During its run on NBC from 1989 to 1998, Seinfeld told the stories of Jerry, Elaine, George, Kramer, and others through true-to-life experiences in New York City. As "a show about nothing," the comedy was a smashing success with viewers, esteemed as one of the best sitcoms in the history of television.
However, Seinfeld definitely had something going on when the cameras were off — and sometimes even when the cameras were on. Seinfeld fan theories abound when it comes to things like on-screen relationships, but the relationships off-screen could be just as tumultuous and dramatic at times. The entire cast of Seinfeld didn't always get along, sometimes to the point of writing characters off the show so that others wouldn't have to deal with them. There were also the fair share of cat fights, tears, lawsuits, temper tantrums, and other things that tend to plague popular television shows, including a long-running feud with Roseanne, proving every successful show has its dark secrets — even the comedies — and Seinfeld is no exception.
- Photo: NBC Universal1
Seinfeld Was Offered $5 Million An Episode To Keep The Show Going But Turned It Down
After Seinfeld told NBC officials he wanted to end the show, they made him a very sweet deal: $5 million an episode to do Season 10. But he turned it down. During his last season, Seinfeld was making $1 million per episode and figured he had made enough money off the show. He also didn't want to ruin the integrity of the series. In his mind, he had an ending for it and didn't want to needlessly stretch it.Far from nothing?
- Photo: NBC Universal2
The Actor Who Played Elaine's Dad Scared The Other Actors
Actor Lawrence Tierney played Elaine's father, Alton, on the show. His role was one that could've had much more longevity, had it not been for his strange antics on set. Seinfeld said Tierney carried a butcher knife on him while on set and generally was kind of bizarre.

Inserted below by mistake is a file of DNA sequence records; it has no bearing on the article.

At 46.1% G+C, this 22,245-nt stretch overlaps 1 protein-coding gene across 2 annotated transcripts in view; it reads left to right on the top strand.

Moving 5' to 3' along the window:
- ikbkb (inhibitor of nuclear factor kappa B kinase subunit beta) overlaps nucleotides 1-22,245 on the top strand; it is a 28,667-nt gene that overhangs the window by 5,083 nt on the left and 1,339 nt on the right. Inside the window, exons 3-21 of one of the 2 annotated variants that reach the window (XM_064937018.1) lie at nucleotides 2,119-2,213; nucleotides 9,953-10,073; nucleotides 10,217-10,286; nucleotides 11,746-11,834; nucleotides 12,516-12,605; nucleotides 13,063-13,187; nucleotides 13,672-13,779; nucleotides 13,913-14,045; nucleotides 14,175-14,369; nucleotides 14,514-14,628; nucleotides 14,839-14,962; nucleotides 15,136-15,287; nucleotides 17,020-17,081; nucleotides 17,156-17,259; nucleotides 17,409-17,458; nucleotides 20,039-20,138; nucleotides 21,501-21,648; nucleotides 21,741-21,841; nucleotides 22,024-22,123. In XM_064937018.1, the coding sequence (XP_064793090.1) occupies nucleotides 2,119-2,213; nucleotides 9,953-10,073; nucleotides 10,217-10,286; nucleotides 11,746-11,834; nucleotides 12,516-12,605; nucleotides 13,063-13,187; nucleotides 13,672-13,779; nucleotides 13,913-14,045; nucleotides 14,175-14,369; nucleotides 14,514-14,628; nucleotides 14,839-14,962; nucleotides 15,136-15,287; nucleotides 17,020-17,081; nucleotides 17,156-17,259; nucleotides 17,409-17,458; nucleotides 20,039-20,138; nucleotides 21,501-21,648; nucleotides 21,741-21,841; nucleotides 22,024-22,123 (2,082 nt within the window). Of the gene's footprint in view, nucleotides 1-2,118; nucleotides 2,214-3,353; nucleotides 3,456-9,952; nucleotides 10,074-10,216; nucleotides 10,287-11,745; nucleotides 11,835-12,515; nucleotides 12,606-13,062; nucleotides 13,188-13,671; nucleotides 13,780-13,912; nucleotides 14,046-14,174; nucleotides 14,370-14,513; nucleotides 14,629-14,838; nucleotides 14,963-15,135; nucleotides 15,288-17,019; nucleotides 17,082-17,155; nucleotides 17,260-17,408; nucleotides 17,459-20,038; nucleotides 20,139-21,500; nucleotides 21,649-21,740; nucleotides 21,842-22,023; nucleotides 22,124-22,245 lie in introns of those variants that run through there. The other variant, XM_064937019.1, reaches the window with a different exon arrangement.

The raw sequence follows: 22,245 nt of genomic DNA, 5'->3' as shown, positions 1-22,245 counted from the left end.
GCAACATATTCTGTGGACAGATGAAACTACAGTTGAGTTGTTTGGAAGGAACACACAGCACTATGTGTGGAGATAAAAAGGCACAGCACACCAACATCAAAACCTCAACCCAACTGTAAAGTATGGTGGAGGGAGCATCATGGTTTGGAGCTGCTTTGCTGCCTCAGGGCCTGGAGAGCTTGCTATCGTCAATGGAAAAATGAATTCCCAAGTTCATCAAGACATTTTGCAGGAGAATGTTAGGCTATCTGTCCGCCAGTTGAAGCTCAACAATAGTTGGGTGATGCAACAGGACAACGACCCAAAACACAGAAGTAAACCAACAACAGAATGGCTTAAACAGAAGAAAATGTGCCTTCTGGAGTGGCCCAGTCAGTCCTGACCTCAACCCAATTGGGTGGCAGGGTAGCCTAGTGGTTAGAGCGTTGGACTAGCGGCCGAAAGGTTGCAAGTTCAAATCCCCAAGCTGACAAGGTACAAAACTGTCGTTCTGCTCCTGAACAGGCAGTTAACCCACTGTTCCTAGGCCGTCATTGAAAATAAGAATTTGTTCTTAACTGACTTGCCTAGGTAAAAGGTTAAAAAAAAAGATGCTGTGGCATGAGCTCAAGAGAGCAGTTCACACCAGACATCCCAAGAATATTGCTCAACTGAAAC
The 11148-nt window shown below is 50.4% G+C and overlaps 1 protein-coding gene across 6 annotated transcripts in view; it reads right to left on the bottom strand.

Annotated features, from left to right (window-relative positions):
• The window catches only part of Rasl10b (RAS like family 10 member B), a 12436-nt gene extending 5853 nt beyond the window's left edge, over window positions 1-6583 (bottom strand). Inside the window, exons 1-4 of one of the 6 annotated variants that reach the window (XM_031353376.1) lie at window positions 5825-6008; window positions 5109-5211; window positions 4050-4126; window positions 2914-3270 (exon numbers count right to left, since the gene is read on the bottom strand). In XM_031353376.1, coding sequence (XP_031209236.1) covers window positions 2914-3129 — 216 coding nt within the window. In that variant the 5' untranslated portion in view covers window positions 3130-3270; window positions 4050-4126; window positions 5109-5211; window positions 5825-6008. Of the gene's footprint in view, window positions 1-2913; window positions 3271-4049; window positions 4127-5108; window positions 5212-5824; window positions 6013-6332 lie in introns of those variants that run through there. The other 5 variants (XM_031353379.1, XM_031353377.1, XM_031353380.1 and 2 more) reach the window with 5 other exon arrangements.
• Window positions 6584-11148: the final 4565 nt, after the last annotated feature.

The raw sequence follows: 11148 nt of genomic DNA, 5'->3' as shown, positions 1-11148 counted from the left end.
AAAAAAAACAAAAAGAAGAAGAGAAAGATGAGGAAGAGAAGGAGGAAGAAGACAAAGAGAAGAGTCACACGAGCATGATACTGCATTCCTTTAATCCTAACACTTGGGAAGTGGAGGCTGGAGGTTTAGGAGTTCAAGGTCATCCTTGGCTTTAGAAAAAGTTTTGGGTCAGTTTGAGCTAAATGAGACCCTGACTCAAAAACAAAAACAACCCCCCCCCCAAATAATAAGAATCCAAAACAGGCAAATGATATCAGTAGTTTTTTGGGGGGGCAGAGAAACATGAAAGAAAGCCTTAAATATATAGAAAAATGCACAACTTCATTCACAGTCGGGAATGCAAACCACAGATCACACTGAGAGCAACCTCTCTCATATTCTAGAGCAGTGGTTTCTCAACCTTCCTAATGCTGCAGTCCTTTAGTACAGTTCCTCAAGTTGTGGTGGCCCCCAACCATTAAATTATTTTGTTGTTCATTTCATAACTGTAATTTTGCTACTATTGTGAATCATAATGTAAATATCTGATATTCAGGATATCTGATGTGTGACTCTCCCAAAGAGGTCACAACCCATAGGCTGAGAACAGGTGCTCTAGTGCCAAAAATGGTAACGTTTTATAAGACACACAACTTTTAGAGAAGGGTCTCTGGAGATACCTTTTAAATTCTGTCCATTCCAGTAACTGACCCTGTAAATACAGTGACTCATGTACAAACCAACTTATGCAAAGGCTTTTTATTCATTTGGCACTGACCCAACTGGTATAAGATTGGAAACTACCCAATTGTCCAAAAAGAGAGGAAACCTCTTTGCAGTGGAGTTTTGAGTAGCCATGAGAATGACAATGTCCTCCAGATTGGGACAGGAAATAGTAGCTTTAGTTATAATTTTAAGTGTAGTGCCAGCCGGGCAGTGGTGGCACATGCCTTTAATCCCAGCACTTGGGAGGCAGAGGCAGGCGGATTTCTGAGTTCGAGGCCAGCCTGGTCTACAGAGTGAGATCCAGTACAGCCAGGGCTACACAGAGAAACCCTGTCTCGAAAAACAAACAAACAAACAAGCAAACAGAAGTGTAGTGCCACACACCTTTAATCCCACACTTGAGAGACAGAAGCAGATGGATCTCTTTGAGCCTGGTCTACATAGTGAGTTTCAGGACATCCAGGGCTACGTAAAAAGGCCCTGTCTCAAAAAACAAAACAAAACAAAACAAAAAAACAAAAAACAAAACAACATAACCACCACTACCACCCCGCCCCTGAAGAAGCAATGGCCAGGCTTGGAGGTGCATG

The knife in his pants was actually stolen, and when he was confronted about it, he allegedly starting fake stabbing Seinfeld. "Lawrence Tierney scared the living crap out of all of us," Alexander said in an interview. While everyone parted on good terms, he was not invited back to the show.Far from nothing?
- Photo: Sony Pictures Entertainment3
Kramer's Popularity Became An Issue On The Set
Michael Richards's portrayal of Kramer was one that audiences loved. When Kramer would appear on set during tapings of Seinfeld episodes, the live audience would cheer and cheer and cheer. This got to be problematic and annoying for the other stars of the show, and Richards himself, as the applause was lengthy enough to mess with the rhythms of their performances and took up precious time in episodes.
As a result, the show's producers asked the audience to "refrain from clapping when Kramer entered a scene."Far from nothing?
- Photo: Sony Pictures Entertainment4
The Original Leading Female Role Might Have Been Cut After The Actress Gave Too Much Input
In the pilot of Seinfeld, the main female role was a character named Claire, the waitress at the diner where George and Jerry frequently ate. Claire, played by Lee Garlington, was supposed to be "the girl" on the show but, according to some, she gave Larry David too many suggestions, and he didn't like her contributions. Supposedly, Garlington told David that she "could write something better than he had," which infuriated him. So Garlington's contract wasn't renewed, and Julia Louis-Dreyfus was brought in.
Another version of the story behind why Garlington only appeared in one episode involves the network wanting a stronger female presence, one that Louis-Dreyfus brought to the table.Far from nothing?